Stage 2 (120 credits)

Stage 2 includes two compulsory modules, one broadly thematic, the other broadly chronological. In the first you'll develop skills of visual literacy through a cutting edge exploration of different ways of viewing art in both past and present. The second module introduces you to artistic change through time and place, from c.1200 to the present day. Again you'll study art in its broadest definition, including not only painting, sculpture and architecture but also, for example, garden design, the taste for Chinese in interior design and contemporary art display at the Venice Biennale.
ModulesCredits
You'll study both of the following:
Exploring art and visual culture (A226)60
A new art history module – planned for October 202260

We regularly review our curriculum; therefore, the qualification described on this page – including its availability, its structure, and available modules – may change over time. If we make changes to this qualification, we’ll update this page as soon as possible. Once you’ve registered or are studying this qualification, where practicable, we’ll inform you in good time of any upcoming changes. If you’d like to know more about the circumstances in which the University might make changes to the curriculum, see our Academic Regulations or contact us. This description was last updated on 17 March 2020.


Accessibility

We make all our qualifications as accessible as possible and have a comprehensive range of services to support all our students. The Diploma of Higher Education in Art History and Visual Cultures uses a variety of study materials and has the following elements:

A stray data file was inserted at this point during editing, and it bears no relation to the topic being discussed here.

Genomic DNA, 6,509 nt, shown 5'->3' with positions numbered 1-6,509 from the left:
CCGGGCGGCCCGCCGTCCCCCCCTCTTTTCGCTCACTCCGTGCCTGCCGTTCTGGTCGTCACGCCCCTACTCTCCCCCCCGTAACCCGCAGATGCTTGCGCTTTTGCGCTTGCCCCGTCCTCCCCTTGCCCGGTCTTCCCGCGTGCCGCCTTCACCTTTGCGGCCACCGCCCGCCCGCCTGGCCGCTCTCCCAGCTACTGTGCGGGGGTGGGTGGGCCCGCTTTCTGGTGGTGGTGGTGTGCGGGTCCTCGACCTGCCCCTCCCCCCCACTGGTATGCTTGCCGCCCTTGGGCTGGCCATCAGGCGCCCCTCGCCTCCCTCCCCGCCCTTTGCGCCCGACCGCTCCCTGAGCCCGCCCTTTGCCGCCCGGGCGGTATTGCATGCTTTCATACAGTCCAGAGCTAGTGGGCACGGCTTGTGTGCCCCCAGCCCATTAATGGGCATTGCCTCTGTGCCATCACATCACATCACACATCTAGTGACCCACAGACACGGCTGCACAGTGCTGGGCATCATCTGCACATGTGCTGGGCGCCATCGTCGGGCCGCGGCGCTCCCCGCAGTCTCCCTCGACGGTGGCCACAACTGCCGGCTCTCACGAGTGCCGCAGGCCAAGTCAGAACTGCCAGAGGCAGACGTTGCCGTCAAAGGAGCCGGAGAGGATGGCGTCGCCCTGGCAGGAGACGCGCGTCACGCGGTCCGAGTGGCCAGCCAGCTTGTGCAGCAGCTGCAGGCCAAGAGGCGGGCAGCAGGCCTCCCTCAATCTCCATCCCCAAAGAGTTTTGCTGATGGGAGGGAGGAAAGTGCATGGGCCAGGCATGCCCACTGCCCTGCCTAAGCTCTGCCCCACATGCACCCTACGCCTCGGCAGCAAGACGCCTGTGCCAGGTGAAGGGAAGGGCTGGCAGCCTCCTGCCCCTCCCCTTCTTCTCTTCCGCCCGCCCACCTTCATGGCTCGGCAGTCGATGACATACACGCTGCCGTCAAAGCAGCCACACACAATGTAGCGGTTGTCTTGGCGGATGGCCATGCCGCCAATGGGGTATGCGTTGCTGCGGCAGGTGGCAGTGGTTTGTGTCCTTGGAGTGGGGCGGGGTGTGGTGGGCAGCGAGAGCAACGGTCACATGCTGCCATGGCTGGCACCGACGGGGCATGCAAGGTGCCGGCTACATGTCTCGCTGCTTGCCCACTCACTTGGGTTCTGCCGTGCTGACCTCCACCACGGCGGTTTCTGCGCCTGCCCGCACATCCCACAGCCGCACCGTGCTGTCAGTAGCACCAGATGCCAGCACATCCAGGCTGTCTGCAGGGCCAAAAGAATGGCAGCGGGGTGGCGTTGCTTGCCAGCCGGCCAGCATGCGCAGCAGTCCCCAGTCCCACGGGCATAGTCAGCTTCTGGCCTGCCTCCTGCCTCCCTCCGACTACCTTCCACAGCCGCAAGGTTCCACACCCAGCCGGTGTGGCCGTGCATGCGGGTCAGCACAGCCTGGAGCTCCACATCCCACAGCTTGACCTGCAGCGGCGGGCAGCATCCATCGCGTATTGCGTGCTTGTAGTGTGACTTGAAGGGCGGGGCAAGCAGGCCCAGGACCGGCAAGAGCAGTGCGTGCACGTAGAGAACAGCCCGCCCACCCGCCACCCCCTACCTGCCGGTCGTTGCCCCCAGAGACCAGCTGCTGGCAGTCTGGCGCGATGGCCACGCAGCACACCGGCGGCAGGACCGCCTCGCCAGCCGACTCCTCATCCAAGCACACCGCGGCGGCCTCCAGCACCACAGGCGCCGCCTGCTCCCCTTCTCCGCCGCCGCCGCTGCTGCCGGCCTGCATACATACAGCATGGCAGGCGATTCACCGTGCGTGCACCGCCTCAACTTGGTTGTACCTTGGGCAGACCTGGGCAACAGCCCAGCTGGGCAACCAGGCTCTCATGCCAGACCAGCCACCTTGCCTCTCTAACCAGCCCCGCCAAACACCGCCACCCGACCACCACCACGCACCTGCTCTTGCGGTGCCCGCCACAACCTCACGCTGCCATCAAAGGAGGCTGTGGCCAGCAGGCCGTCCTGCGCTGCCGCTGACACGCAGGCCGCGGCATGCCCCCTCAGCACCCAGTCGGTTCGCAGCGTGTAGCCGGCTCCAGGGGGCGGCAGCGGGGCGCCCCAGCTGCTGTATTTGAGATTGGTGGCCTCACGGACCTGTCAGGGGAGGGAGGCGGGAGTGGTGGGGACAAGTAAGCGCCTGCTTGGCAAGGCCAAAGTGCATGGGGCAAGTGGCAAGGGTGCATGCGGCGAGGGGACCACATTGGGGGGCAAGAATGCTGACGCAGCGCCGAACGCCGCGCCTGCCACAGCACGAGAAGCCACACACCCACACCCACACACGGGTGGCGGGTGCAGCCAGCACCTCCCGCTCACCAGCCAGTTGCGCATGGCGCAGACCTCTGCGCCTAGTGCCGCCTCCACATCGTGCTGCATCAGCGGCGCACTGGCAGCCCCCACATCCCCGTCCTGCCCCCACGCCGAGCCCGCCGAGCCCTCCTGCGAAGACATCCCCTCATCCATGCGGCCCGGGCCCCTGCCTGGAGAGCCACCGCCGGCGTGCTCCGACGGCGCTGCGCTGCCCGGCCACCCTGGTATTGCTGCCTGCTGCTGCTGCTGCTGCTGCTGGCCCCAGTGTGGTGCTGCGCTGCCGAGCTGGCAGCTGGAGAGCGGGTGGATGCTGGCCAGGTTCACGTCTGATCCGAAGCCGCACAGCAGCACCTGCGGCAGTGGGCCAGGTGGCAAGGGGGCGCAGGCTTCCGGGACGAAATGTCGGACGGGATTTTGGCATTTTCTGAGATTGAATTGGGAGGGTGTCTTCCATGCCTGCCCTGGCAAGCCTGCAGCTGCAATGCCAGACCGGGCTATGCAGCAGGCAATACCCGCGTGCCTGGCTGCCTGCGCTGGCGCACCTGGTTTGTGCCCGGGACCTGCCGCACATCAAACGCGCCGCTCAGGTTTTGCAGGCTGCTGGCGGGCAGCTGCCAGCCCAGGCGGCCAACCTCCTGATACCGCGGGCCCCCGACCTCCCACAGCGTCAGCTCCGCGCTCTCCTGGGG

• studying a mixture of printed and online material. Online learning resources may include websites, audio/video media clips, and interactive activities such as online quizzes.
  • working with specialist reading material such as works of art and musical manuscripts
  • working in a group with other students
  • using and/or producing diagrams and/or screenshots
  • undertaking practical work
  • finding external/third party material online

If you feel you may need additional support with any of the elements above, visit our disability page to find more about what we offer. Please contact us as soon as possible to discuss your individual requirements, so we can put arrangements in place before you start.


Learning outcomes, teaching and assessment

This qualification develops your learning in four main areas:

  • Knowledge and understanding.
  • Cognitive skills.
  • Practical and professional skills.
  • Key skills.

The level and depth of your learning gradually increases as you work through the qualification. You’ll be supported throughout by the OU’s unique style of teaching and assessment – which includes a personal tutor to guide and comment on your work; top quality course texts; e-learning resources like podcasts, interactive media and online materials; tutorial groups and community forums.

Read the detailed learning outcomes here

Credit transfer

If you’ve already completed some study at another university, you may be able to count it towards your Open University qualification – reducing the number of modules you need to study.